baseball gods productions

Thoughts about baseball, from the perspective of sports psychology and the role of sports in society. It includes team and player analysis, predictions, and what I think needs to be changed in Major League Baseball. Brought to you from the heart of baseball, Brooklyn, by baseball gods productions.

Monday, September 07, 2009

September Thoughts on the New York Mets

I've been checking in on the Mets, just to see how the players are handling this weird, out-of-the-race September. What I'm looking for is baseball instinct and work ethic, mostly, because non-pressure situations can produce misleading results.

The starters, primarily Pat Misch, Tim Redding, and Nelson Figueroa, have suddenly started pitching relatively well. The real talents--Mike Pelfrey and Bobby Parnell--are pitching erratically; one game they look like future Cy Youngs, the next, like Anthony Youngs.

What I want to see is how do the young guys handle challenges. When Parnell recently got out of a bases loaded, no out situation in the 7th inning of a close game, I was impressed. Whether he ends up a starter or a reliever, that kind of mental toughness bodes well for his future.

Pelfrey looked good in his most recent game, but his mental inconsistency scares me. I don't know if he will ever truly put it together, game in and game out, season in and season out. He needs to work with someone like Dr. Richard Crowley, who has had some success treating people with the yips (aka Steve Blass Disease). Ultimately, if he doesn't toughen up, he may be better off in a not quite as relentless environment as New York.

The other three deserve a chance to stick around, at least to be invited to Spring Training in 2010, unless they can get something useful in trade.

Judging the bullpen is harder in "meaningless" games, because adrenaline is such a huge part of reliever performance. The current mindset has produced relief pitchers that can only be their best under very specific circumstances. Even Mariano Rivera sometimes struggles in tie games, because he is programmed to thrive only in one inning save situations.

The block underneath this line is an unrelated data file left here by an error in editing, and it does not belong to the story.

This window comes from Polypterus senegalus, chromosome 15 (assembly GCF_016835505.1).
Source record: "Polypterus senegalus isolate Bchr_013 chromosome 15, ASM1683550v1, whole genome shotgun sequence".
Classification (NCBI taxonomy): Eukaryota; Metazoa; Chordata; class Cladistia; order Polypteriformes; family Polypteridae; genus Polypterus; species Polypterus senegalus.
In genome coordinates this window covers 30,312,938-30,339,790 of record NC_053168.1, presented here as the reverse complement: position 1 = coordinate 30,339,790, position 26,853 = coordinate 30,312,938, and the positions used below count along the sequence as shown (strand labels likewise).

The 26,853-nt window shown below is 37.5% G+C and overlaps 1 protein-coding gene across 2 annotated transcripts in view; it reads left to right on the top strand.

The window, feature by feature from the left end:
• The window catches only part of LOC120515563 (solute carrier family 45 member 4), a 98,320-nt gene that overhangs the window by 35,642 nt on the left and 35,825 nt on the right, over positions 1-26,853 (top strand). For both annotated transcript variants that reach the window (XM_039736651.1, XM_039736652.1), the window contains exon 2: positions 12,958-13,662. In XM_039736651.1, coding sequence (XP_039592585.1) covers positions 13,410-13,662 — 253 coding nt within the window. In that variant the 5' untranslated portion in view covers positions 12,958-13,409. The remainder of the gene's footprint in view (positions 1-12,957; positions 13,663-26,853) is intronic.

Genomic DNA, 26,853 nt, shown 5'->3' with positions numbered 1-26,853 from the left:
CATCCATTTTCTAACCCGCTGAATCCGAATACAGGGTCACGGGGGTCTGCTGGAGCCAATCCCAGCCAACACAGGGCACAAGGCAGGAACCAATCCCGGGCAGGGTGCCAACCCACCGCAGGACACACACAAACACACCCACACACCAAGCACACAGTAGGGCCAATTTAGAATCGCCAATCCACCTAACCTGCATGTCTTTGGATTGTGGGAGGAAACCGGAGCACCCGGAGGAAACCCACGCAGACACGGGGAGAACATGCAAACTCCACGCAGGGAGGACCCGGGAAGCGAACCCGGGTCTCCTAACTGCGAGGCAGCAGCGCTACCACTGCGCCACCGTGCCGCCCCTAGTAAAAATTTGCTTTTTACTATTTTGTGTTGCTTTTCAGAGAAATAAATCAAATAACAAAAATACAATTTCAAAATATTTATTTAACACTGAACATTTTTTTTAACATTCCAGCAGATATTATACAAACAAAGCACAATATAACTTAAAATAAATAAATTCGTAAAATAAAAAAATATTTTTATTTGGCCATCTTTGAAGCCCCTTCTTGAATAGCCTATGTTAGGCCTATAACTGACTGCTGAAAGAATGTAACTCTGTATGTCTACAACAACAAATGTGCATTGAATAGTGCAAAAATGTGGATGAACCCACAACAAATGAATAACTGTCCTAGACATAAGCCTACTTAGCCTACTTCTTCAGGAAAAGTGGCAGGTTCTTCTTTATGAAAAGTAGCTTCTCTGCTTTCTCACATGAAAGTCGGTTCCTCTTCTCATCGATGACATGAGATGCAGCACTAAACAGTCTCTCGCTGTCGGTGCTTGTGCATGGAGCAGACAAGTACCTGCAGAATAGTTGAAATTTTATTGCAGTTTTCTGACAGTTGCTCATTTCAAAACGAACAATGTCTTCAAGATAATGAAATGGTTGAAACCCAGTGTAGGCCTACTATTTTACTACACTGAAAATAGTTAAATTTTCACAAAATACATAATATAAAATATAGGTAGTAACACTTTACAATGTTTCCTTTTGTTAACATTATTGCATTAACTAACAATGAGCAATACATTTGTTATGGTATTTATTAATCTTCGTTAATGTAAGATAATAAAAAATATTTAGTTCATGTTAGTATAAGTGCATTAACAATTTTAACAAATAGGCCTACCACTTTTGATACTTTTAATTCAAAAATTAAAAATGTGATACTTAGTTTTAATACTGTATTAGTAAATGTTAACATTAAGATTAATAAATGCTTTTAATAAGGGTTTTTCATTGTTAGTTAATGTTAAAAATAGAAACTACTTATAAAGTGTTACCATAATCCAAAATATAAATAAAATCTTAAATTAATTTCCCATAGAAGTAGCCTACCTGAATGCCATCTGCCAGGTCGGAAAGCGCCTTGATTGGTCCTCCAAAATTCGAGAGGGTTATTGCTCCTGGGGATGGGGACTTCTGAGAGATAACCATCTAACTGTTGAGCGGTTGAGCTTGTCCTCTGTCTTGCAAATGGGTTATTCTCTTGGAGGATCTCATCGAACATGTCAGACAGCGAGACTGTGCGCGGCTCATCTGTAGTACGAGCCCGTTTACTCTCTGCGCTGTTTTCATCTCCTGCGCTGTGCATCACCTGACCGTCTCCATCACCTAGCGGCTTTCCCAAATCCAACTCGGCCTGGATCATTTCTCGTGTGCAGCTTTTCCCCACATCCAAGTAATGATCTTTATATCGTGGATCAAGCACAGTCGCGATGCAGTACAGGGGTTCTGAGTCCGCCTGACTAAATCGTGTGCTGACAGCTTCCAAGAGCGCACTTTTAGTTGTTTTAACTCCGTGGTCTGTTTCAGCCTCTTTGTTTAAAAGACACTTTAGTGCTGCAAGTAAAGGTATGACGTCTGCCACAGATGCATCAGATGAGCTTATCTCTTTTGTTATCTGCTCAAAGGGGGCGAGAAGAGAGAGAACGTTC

One of my priorities if I were in charge of an organization is to deprogram the pitchers completely and start over with a focus on thriving in any situation. Every time you get the ball you should be able to compete, whatever the situation. This is old school baseball I know, but there's a reason that mentality lasted for a very long time. Ask Goose Gossage about relievers then and now.

The position players are providing valuable clues to their strengths and weaknesses. One observation that I'm sure about is that Angel Pagan and Cory Sullivan should switch positions. Sullivan should play CF and Pagan LF. This pair reminds me a little of the Jose Reyes/Alex Cora pair in that Pagan has much more natural ability, but Sullivan has much more baseball instinct. Their numbers are pretty similar, Sullivan's OPS is .811 and Pagan's is .832; Sullivan gets on base a bit more; Pagan has a little more power.

Defensively, I'm not clear on why Jerry Manuel has decided Pagan should play CF when the two are in the lineup. I've been wondering about the defensive depth chart for a while now. On both CBS sports and Yahoo Sports, Pagan and Reed are listed as the top CFs, while Sheffield and Sullivan are listed in LF. After watching them this year, I would have Sullivan as the CF (behind Beltran, of course), and Pagan and Reed in LF. Reed can't throw as well as the others, and Pagan simply can't handle the responsibility of captaining the OF.

If I were in charge, I would look to trade Pagan in the off season, to help restock the prospect pool. His natural abilities and current numbers might be attractive enough for a team to offer a decent prospect. The Mets are very fortunate that there is no statistic for baseball instinct, yet. Over to you, Bill James.